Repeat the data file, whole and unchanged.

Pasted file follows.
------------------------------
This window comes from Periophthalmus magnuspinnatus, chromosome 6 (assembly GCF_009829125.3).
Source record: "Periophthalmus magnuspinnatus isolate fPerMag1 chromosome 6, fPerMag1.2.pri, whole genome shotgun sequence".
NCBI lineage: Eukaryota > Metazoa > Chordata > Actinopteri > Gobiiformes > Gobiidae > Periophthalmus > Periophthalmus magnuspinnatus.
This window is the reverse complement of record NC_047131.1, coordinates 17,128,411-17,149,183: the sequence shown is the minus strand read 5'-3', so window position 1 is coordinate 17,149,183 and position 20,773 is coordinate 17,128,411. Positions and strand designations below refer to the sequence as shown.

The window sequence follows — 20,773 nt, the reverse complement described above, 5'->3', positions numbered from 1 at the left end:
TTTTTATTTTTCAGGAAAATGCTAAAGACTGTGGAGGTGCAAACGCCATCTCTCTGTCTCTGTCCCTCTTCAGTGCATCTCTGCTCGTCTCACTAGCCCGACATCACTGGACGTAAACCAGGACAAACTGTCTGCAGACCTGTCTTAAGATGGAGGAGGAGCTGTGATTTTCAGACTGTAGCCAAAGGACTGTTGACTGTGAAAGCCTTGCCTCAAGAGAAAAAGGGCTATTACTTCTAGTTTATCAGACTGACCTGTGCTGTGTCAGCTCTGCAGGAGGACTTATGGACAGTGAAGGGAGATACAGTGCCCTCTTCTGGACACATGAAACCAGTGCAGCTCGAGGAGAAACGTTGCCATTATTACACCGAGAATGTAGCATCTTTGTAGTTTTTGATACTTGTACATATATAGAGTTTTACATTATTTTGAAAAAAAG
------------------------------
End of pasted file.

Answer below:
This window comes from Periophthalmus magnuspinnatus, chromosome 6 (assembly GCF_009829125.3).
Source record: "Periophthalmus magnuspinnatus isolate fPerMag1 chromosome 6, fPerMag1.2.pri, whole genome shotgun sequence".
NCBI lineage: Eukaryota > Metazoa > Chordata > Actinopteri > Gobiiformes > Gobiidae > Periophthalmus > Periophthalmus magnuspinnatus.
This window is the reverse complement of record NC_047131.1, coordinates 17,128,411-17,149,183: the sequence shown is the minus strand read 5'-3', so window position 1 is coordinate 17,149,183 and position 20,773 is coordinate 17,128,411. Positions and strand designations below refer to the sequence as shown.

The window sequence follows — 20,773 nt, the reverse complement described above, 5'->3', positions numbered from 1 at the left end:
TTTTTATTTTTCAGGAAAATGCTAAAGACTGTGGAGGTGCAAACGCCATCTCTCTGTCTCTGTCCCTCTTCAGTGCATCTCTGCTCGTCTCACTAGCCCGACATCACTGGACGTAAACCAGGACAAACTGTCTGCAGACCTGTCTTAAGATGGAGGAGGAGCTGTGATTTTCAGACTGTAGCCAAAGGACTGTTGACTGTGAAAGCCTTGCCTCAAGAGAAAAAGGGCTATTACTTCTAGTTTATCAGACTGACCTGTGCTGTGTCAGCTCTGCAGGAGGACTTATGGACAGTGAAGGGAGATACAGTGCCCTCTTCTGGACACATGAAACCAGTGCAGCTCGAGGAGAAACGTTGCCATTATTACACCGAGAATGTAGCATCTTTGTAGTTTTTGATACTTGTACATATATAGAGTTTTACATTATTTTGAAAAAAAG